"Magi from the east came to Jerusalem and asked, 'Where is the one who has been born king of the Jews? We saw his star in the east and have come to worship him.'" -- Matthew 2:1b-2
I awoke very early on Christmas morning, sleepless and frustrated knowing that I needed a good night's rest before preparing a traditional Christmas dinner for family and friends. Yet I couldn't go back to sleep. Never one to waste a minute, I had my quiet time earlier than usual and began contemplating questions from the second chapter of Matthew, where the familiar story of the Magi's visit is told.
As I read the story this time, I read it with a fresh set of eyes and heart hungry for deeper insight. Although the Magi of old had asked for the geographical location of the newborn King, if one were to ask "Where is he?" today the answer would be quite different. Jesus, though born in the stable on that first Christmas, resides today in the hearts of his followers. We see his attributes in the lives of those who know his Word and live in obedience to all he has taught us in Scripture. His glory is evident in those who maintain a spirit of joy despite the troubles they face, who exhibit peace in the midst of chaos and turmoil. His character is evident in the mercy they show to others, their willingness to serve, and their generosity in giving to those in need. They speak as ones who have authority (Matthew 7:29) because they know the Living Word and walk in the power of his Holy Spirit.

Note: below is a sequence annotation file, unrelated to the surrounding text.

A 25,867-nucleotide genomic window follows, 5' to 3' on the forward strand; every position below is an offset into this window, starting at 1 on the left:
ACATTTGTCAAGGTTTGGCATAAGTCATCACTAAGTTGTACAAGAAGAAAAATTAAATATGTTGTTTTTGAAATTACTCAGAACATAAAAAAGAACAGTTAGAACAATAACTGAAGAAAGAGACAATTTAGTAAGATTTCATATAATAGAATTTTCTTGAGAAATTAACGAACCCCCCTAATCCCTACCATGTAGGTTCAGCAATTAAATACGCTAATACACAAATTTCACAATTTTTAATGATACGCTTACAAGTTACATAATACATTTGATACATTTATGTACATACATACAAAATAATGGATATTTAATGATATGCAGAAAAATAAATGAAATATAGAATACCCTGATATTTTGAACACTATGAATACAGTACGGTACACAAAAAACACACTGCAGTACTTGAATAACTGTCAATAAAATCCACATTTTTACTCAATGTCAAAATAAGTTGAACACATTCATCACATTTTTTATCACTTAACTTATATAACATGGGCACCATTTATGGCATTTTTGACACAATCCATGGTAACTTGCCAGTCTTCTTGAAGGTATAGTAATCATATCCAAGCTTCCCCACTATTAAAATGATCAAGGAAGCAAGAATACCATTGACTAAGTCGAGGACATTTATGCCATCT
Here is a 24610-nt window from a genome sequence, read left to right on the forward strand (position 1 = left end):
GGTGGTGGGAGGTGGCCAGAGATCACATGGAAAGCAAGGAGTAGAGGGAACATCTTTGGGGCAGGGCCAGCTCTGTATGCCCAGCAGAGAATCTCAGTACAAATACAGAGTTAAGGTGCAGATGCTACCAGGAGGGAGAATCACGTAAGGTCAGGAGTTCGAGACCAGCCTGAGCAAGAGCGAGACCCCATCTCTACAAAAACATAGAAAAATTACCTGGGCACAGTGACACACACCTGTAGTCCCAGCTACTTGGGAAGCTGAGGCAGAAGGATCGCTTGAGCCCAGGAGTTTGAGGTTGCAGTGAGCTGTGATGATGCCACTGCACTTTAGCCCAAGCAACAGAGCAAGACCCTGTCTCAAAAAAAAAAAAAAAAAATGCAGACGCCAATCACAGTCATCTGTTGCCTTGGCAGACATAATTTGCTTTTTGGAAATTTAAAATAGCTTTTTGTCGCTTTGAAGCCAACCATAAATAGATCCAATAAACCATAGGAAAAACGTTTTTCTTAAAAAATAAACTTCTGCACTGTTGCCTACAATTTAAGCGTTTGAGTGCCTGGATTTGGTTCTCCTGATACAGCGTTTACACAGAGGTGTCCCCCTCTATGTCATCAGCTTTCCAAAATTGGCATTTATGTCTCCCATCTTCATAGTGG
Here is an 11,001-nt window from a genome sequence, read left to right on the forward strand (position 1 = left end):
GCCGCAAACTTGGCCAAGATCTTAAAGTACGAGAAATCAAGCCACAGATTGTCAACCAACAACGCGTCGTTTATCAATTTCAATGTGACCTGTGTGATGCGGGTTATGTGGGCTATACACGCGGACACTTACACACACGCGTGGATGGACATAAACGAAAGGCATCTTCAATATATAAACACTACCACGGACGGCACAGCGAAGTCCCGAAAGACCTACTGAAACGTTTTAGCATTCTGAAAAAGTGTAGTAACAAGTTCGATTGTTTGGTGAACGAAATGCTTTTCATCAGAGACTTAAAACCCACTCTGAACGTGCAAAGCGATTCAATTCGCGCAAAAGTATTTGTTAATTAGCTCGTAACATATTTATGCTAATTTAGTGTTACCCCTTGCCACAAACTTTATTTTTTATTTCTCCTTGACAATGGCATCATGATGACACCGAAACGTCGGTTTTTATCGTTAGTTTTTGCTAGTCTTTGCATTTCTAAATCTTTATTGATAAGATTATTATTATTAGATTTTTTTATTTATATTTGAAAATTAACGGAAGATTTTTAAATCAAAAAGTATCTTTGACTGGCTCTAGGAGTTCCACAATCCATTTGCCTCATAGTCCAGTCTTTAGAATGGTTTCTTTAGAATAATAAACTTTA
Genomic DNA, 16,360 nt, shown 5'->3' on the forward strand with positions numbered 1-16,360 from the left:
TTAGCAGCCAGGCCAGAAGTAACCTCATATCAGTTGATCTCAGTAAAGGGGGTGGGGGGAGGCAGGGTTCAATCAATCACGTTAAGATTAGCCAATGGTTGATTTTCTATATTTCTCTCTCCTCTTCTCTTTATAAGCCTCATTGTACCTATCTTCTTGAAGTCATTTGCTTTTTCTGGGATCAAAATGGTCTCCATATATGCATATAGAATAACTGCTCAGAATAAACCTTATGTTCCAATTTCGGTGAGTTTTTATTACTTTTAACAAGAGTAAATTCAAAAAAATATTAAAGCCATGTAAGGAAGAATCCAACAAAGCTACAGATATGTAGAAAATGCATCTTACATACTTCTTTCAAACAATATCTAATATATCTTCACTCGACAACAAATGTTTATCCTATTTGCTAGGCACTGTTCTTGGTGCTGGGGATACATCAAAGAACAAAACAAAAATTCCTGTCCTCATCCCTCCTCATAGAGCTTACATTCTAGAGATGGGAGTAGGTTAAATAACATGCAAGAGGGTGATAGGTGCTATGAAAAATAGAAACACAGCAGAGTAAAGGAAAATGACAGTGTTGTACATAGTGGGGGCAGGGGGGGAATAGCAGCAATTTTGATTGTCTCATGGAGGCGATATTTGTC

When Herod asked the chief priests and teachers of the law where the Christ was to be born (v. 4), they replied, "in Bethlehem in Judea." Yet Jesus desires to be born in the hearts of those who do not yet know him. His dwelling place was never meant to be a manger in a filthy stable or a house in Bethlehem, but rather the hearts of men. We are told in Scripture we ourselves are God's temple and that his Holy Spirit dwells in us (1 Corinthians 3:16).
When Herod heard that the Magi had come to worship the newborn King, he sent them to Bethlehem and said, "Go and make a careful search for the child. As soon as you find him, report to me, so that I too may go and worship him" (Matthew 2:8). We know from Scripture that Herod's intent was not to worship him, but rather to destroy the Christ child. But Christ desires our worship. If someone were to make a careful search of our lives, would they find Christ in us? How will others know and worship the One who was born in a manger all those years ago if they cannot find him in the lives of those who profess to believe him?
Where is he? Do you see Christ in the lives of people you know? Do they see Christ in you? If you have not yet made your heart Christ's dwelling place, I pray that you will let this be the Christmas he is born in you.
Joy to the world! The Lord has come.
Let earth receive her King.
Let every heart prepare him room,
And heaven and nature sing, and heaven and nature sing,
And heaven, and heaven and nature sing. -- Isaac Watts (1674-1748)